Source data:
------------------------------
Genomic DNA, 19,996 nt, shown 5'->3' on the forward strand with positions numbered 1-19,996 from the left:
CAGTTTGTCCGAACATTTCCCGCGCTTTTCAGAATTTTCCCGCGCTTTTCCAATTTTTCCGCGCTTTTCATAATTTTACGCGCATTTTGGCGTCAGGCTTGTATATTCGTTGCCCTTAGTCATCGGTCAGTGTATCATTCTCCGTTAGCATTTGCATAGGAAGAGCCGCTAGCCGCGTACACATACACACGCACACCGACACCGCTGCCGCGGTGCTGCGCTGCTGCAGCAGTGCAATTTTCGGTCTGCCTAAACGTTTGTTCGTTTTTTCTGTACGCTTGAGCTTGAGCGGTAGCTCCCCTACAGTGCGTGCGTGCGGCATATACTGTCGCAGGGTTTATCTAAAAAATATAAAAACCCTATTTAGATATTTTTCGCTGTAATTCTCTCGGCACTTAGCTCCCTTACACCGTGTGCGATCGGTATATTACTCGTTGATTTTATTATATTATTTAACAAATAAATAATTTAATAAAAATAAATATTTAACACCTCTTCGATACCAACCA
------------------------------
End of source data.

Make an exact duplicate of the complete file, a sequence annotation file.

Genomic DNA, 19,996 nt, shown 5'->3' on the forward strand with positions numbered 1-19,996 from the left:
CAGTTTGTCCGAACATTTCCCGCGCTTTTCAGAATTTTCCCGCGCTTTTCCAATTTTTCCGCGCTTTTCATAATTTTACGCGCATTTTGGCGTCAGGCTTGTATATTCGTTGCCCTTAGTCATCGGTCAGTGTATCATTCTCCGTTAGCATTTGCATAGGAAGAGCCGCTAGCCGCGTACACATACACACGCACACCGACACCGCTGCCGCGGTGCTGCGCTGCTGCAGCAGTGCAATTTTCGGTCTGCCTAAACGTTTGTTCGTTTTTTCTGTACGCTTGAGCTTGAGCGGTAGCTCCCCTACAGTGCGTGCGTGCGGCATATACTGTCGCAGGGTTTATCTAAAAAATATAAAAACCCTATTTAGATATTTTTCGCTGTAATTCTCTCGGCACTTAGCTCCCTTACACCGTGTGCGATCGGTATATTACTCGTTGATTTTATTATATTATTTAACAAATAAATAATTTAATAAAAATAAATATTTAACACCTCTTCGATACCAACCA